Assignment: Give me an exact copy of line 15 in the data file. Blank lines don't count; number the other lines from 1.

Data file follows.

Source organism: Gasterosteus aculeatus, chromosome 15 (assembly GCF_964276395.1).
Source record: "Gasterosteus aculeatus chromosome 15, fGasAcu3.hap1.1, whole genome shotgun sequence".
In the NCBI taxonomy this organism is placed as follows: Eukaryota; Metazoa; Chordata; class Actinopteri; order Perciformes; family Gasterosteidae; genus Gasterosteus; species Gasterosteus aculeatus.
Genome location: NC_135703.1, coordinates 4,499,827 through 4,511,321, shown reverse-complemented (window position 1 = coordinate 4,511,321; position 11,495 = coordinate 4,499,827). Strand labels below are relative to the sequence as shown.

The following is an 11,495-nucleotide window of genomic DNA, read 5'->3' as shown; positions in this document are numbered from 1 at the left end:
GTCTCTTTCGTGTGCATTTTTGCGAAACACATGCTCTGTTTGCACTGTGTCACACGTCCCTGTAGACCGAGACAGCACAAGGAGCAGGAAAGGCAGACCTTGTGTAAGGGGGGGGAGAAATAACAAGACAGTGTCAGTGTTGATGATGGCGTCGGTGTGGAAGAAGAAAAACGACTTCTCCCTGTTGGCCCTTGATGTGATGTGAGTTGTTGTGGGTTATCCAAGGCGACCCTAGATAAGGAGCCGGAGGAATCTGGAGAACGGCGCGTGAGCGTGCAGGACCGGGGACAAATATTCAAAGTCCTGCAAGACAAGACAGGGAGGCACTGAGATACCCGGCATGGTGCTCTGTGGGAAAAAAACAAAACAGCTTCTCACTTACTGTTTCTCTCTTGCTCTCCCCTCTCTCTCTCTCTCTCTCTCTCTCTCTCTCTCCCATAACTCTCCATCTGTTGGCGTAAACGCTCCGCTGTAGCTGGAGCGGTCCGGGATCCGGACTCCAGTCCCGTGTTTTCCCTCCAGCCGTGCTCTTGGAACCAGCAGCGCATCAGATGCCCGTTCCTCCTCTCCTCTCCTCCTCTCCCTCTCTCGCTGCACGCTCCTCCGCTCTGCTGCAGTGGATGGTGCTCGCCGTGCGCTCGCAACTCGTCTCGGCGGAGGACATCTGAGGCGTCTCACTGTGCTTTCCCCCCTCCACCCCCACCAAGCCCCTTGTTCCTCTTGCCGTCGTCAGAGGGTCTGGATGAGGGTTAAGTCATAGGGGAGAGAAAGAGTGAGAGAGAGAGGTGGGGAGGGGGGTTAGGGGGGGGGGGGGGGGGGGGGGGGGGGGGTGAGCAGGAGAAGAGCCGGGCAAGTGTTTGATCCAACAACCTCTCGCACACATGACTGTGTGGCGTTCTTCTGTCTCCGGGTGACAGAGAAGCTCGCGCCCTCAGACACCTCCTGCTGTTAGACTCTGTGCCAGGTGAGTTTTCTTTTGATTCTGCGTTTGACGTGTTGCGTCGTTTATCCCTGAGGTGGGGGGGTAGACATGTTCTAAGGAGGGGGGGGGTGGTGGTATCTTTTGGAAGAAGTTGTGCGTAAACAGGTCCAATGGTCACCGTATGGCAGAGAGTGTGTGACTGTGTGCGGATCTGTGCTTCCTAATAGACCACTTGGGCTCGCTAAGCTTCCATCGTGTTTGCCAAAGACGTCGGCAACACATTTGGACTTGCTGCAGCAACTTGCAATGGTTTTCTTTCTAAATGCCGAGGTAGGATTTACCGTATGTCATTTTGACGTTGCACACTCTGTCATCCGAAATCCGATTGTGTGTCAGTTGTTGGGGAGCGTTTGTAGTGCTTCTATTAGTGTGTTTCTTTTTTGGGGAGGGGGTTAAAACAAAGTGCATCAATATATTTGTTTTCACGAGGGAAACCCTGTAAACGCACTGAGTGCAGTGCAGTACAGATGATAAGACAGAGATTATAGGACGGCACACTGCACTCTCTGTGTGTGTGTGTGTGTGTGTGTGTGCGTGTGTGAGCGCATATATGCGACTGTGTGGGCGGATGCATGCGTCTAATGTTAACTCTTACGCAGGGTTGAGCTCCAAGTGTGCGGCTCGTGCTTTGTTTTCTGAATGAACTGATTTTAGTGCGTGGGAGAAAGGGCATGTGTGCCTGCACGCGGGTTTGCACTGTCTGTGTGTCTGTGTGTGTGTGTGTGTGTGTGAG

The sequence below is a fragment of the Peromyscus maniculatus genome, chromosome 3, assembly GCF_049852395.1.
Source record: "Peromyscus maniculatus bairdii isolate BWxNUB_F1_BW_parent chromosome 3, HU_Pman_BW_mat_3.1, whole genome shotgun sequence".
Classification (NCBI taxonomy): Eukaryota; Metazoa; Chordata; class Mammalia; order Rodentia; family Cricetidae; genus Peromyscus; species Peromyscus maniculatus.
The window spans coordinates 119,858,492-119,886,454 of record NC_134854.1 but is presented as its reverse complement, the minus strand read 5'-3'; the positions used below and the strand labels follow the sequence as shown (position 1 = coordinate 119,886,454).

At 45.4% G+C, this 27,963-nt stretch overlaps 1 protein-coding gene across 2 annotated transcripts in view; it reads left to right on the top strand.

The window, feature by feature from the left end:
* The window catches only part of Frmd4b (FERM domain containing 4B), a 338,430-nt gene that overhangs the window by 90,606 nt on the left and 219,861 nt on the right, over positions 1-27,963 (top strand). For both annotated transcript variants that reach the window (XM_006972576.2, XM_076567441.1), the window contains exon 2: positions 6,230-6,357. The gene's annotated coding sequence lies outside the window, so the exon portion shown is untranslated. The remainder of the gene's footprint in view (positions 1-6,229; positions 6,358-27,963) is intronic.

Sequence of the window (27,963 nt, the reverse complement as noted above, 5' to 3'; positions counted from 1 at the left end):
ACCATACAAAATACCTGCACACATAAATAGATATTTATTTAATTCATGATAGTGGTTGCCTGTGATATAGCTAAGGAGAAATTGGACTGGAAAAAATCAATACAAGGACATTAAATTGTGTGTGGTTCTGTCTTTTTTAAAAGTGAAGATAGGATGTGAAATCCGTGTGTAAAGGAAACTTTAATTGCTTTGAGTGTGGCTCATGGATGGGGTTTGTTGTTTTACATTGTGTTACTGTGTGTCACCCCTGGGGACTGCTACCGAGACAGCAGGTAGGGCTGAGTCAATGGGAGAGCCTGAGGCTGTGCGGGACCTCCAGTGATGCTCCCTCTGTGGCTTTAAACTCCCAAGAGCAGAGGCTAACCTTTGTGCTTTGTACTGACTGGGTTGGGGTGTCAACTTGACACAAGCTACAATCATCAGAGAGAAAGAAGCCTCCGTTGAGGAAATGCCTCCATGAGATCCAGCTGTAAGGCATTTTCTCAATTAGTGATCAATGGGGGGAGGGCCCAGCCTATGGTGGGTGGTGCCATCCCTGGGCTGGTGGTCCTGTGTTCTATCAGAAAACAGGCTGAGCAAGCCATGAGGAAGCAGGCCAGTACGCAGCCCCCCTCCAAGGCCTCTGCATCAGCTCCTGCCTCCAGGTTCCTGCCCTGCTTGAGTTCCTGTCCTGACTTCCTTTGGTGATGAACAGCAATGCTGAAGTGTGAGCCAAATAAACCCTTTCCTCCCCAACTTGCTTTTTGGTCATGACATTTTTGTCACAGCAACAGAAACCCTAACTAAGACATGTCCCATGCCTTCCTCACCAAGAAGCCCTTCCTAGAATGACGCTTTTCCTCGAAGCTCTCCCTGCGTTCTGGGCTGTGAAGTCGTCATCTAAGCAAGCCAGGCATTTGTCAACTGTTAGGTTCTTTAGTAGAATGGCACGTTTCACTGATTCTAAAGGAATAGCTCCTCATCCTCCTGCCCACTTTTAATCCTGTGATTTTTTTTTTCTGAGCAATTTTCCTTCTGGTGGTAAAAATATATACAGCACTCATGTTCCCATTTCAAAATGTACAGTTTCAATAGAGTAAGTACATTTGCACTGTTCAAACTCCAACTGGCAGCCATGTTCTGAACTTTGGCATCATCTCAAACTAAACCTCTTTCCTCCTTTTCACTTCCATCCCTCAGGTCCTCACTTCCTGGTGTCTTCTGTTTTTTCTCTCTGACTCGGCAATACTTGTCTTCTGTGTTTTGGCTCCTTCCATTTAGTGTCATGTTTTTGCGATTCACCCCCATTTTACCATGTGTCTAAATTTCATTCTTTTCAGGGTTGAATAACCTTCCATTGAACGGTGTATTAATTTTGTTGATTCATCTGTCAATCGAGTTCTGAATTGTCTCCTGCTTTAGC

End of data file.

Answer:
ACCATACAAAATACCTGCACACATAAATAGATATTTATTTAATTCATGATAGTGGTTGCCTGTGATATAGCTAAGGAGAAATTGGACTGGAAAAAATCAATACAAGGACATTAAATTGTGTGTGGTTCTGTCTTTTTTAAAAGTGAAGATAGGATGTGAAATCCGTGTGTAAAGGAAACTTTAATTGCTTTGAGTGTGGCTCATGGATGGGGTTTGTTGTTTTACATTGTGTTACTGTGTGTCACCCCTGGGGACTGCTACCGAGACAGCAGGTAGGGCTGAGTCAATGGGAGAGCCTGAGGCTGTGCGGGACCTCCAGTGATGCTCCCTCTGTGGCTTTAAACTCCCAAGAGCAGAGGCTAACCTTTGTGCTTTGTACTGACTGGGTTGGGGTGTCAACTTGACACAAGCTACAATCATCAGAGAGAAAGAAGCCTCCGTTGAGGAAATGCCTCCATGAGATCCAGCTGTAAGGCATTTTCTCAATTAGTGATCAATGGGGGGAGGGCCCAGCCTATGGTGGGTGGTGCCATCCCTGGGCTGGTGGTCCTGTGTTCTATCAGAAAACAGGCTGAGCAAGCCATGAGGAAGCAGGCCAGTACGCAGCCCCCCTCCAAGGCCTCTGCATCAGCTCCTGCCTCCAGGTTCCTGCCCTGCTTGAGTTCCTGTCCTGACTTCCTTTGGTGATGAACAGCAATGCTGAAGTGTGAGCCAAATAAACCCTTTCCTCCCCAACTTGCTTTTTGGTCATGACATTTTTGTCACAGCAACAGAAACCCTAACTAAGACATGTCCCATGCCTTCCTCACCAAGAAGCCCTTCCTAGAATGACGCTTTTCCTCGAAGCTCTCCCTGCGTTCTGGGCTGTGAAGTCGTCATCTAAGCAAGCCAGGCATTTGTCAACTGTTAGGTTCTTTAGTAGAATGGCACGTTTCACTGATTCTAAAGGAATAGCTCCTCATCCTCCTGCCCACTTTTAATCCTGTGATTTTTTTTTTCTGAGCAATTTTCCTTCTGGTGGTAAAAATATATACAGCACTCATGTTCCCATTTCAAAATGTACAGTTTCAATAGAGTAAGTACATTTGCACTGTTCAAACTCCAACTGGCAGCCATGTTCTGAACTTTGGCATCATCTCAAACTAAACCTCTTTCCTCCTTTTCACTTCCATCCCTCAGGTCCTCACTTCCTGGTGTCTTCTGTTTTTTCTCTCTGACTCGGCAATACTTGTCTTCTGTGTTTTGGCTCCTTCCATTTAGTGTCATGTTTTTGCGATTCACCCCCATTTTACCATGTGTCTAAATTTCATTCTTTTCAGGGTTGAATAACCTTCCATTGAACGGTGTATTAATTTTGTTGATTCATCTGTCAATCGAGTTCTGAATTGTCTCCTGCTTTAGC